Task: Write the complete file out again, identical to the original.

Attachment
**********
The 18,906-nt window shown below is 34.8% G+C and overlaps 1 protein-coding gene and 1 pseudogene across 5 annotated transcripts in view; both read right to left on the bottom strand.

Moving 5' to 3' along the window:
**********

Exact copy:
The 18,906-nt window shown below is 34.8% G+C and overlaps 1 protein-coding gene and 1 pseudogene across 5 annotated transcripts in view; both read right to left on the bottom strand.

Moving 5' to 3' along the window: